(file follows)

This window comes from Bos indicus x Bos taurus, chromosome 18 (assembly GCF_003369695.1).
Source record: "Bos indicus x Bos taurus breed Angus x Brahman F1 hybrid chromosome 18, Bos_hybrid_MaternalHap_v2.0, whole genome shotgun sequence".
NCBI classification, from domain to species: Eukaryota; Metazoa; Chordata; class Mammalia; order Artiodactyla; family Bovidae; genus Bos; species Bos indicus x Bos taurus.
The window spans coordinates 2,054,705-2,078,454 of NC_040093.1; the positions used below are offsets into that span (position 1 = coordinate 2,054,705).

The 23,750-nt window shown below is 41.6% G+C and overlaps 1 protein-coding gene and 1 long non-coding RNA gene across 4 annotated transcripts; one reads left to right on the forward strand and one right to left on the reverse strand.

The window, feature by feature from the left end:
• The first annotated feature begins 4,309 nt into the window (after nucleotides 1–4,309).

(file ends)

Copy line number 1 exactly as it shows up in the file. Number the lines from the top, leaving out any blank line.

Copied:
This window comes from Bos indicus x Bos taurus, chromosome 18 (assembly GCF_003369695.1).